I’ve rambled long enough. Obviously, these are merely opinions based on my experiences. Take them for what they’re worth, and feel free to ask questions.

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39 replies

  1. I have read many books that have been self published, through both digital and physical forms. What I have noticed from it is this. If the person was already an established author like Bryan Davis or Terry Goodkind, it would be equal to their already existing high quality work. However, for those that are already established authors what I have noticed is even when they have a good story, it is almost impossible to tell because you get distracted by so many grammatical, punctuation, and spelling errors. If I am reading a story the last thing that I want to see is a ton of these errors. I think that the traditional publishing route helps to eliminate these for new authors, as well as helps get their work known to begin with so that people will buy it and read it. While self-publishing, it all falls onto you. For someone like me, it would be extremely difficult to get the word out if I were to self-publish a book, I barely know anyone and don’t have any contacts that could help me out by getting it known that I had published a book.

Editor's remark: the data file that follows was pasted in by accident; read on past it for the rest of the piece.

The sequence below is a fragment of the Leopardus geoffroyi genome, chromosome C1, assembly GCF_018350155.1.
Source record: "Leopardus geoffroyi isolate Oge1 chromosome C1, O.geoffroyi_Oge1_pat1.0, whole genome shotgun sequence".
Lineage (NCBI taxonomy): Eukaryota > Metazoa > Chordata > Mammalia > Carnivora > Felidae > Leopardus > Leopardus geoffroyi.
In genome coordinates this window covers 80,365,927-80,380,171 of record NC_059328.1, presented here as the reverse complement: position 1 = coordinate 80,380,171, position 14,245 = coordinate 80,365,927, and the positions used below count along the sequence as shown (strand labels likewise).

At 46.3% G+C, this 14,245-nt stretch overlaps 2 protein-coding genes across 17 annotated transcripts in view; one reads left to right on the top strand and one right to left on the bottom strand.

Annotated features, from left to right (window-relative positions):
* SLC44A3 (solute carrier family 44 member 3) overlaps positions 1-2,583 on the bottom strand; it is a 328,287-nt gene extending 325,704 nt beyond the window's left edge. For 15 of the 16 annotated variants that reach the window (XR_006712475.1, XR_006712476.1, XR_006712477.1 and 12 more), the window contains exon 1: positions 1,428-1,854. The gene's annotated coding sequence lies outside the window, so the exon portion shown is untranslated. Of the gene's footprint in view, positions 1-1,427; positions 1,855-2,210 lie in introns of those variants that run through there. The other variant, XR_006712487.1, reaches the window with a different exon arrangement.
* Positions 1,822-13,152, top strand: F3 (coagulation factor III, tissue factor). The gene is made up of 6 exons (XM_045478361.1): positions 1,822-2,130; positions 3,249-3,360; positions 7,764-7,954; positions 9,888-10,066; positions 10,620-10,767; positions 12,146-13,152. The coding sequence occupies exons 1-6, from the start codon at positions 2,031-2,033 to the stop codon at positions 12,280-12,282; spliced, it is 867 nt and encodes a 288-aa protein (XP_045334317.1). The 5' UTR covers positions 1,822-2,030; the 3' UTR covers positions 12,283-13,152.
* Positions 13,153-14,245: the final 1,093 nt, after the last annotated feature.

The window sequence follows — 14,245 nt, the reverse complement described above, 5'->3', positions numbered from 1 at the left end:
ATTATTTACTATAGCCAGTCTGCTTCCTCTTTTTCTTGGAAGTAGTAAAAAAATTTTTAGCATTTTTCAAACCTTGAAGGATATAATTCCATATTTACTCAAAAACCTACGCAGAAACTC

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    • This does bring up the question of how there are so many books that do make it through the publishing and editing process, that seem like third graders could have done a better job at editing it. I don’t want to say any in particular, because I don’t want to specifically insult an authors work.

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  2. I’ve never published a book before and I’m thinking about gong the independent route. I would be open to publish traditionally, but where do I begin? Do I need an agent or can I send my manuscript out myself?